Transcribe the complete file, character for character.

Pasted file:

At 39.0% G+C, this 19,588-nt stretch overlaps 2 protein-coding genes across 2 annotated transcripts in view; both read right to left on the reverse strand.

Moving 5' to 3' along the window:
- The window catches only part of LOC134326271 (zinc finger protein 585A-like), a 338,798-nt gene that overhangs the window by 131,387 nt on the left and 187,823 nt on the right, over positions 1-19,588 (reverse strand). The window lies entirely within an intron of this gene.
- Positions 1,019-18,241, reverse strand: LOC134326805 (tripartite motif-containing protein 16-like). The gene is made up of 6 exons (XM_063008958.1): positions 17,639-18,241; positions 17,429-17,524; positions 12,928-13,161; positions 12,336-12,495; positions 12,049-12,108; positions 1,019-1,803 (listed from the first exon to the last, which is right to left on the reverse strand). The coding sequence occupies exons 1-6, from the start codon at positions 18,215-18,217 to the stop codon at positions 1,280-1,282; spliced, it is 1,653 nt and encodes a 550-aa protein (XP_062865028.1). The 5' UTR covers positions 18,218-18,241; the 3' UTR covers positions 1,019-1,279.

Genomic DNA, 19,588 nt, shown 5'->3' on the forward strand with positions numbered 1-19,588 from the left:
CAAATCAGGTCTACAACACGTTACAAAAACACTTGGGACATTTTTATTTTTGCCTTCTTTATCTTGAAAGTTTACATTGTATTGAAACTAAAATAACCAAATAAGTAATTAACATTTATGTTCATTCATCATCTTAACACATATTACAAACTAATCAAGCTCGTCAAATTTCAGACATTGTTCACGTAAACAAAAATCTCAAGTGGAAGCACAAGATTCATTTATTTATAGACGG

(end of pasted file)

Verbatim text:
At 39.0% G+C, this 19,588-nt stretch overlaps 2 protein-coding genes across 2 annotated transcripts in view; both read right to left on the reverse strand.

Moving 5' to 3' along the window:
- The window catches only part of LOC134326271 (zinc finger protein 585A-like), a 338,798-nt gene that overhangs the window by 131,387 nt on the left and 187,823 nt on the right, over positions 1-19,588 (reverse strand). The window lies entirely within an intron of this gene.
- Positions 1,019-18,241, reverse strand: LOC134326805 (tripartite motif-containing protein 16-like). The gene is made up of 6 exons (XM_063008958.1): positions 17,639-18,241; positions 17,429-17,524; positions 12,928-13,161; positions 12,336-12,495; positions 12,049-12,108; positions 1,019-1,803 (listed from the first exon to the last, which is right to left on the reverse strand). The coding sequence occupies exons 1-6, from the start codon at positions 18,215-18,217 to the stop codon at positions 1,280-1,282; spliced, it is 1,653 nt and encodes a 550-aa protein (XP_062865028.1). The 5' UTR covers positions 18,218-18,241; the 3' UTR covers positions 1,019-1,279.

Genomic DNA, 19,588 nt, shown 5'->3' on the forward strand with positions numbered 1-19,588 from the left:
CAAATCAGGTCTACAACACGTTACAAAAACACTTGGGACATTTTTATTTTTGCCTTCTTTATCTTGAAAGTTTACATTGTATTGAAACTAAAATAACCAAATAAGTAATTAACATTTATGTTCATTCATCATCTTAACACATATTACAAACTAATCAAGCTCGTCAAATTTCAGACATTGTTCACGTAAACAAAAATCTCAAGTGGAAGCACAAGATTCATTTATTTATAGACGG